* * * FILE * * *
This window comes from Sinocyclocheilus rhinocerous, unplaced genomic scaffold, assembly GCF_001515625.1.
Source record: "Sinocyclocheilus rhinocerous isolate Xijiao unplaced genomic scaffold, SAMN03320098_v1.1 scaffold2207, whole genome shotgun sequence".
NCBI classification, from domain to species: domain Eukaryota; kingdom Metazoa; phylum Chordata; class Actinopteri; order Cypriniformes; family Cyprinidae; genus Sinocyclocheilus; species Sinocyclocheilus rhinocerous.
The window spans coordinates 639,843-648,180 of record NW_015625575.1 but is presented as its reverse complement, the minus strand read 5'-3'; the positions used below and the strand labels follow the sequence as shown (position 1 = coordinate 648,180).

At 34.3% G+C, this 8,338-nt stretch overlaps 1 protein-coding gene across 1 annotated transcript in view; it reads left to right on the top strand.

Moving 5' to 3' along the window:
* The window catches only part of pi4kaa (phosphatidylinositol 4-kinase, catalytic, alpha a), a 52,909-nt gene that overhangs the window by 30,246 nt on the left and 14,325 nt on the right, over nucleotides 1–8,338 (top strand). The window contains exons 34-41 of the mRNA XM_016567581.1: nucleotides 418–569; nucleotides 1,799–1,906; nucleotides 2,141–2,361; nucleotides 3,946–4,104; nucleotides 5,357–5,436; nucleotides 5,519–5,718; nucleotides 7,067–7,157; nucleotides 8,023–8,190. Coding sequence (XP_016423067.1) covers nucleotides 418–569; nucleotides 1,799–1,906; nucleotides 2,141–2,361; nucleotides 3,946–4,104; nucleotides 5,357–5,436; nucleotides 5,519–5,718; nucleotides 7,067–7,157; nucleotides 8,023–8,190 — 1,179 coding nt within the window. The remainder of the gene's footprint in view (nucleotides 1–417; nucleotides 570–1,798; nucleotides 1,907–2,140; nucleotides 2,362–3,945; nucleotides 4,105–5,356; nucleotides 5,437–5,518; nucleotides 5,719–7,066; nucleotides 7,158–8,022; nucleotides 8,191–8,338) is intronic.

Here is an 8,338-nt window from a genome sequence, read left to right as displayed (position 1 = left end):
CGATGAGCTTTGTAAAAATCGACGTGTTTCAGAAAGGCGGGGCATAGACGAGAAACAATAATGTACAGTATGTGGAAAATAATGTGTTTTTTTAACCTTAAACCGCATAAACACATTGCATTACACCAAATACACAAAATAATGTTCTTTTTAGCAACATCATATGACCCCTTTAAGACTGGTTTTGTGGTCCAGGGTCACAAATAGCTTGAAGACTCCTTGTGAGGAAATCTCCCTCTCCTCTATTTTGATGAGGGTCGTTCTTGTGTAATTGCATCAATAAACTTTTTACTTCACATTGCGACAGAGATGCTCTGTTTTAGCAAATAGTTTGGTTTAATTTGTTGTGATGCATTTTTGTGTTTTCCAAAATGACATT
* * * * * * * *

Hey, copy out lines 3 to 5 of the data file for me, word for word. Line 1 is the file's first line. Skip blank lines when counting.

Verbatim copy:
NCBI classification, from domain to species: domain Eukaryota; kingdom Metazoa; phylum Chordata; class Actinopteri; order Cypriniformes; family Cyprinidae; genus Sinocyclocheilus; species Sinocyclocheilus rhinocerous.
The window spans coordinates 639,843-648,180 of record NW_015625575.1 but is presented as its reverse complement, the minus strand read 5'-3'; the positions used below and the strand labels follow the sequence as shown (position 1 = coordinate 648,180).

At 34.3% G+C, this 8,338-nt stretch overlaps 1 protein-coding gene across 1 annotated transcript in view; it reads left to right on the top strand.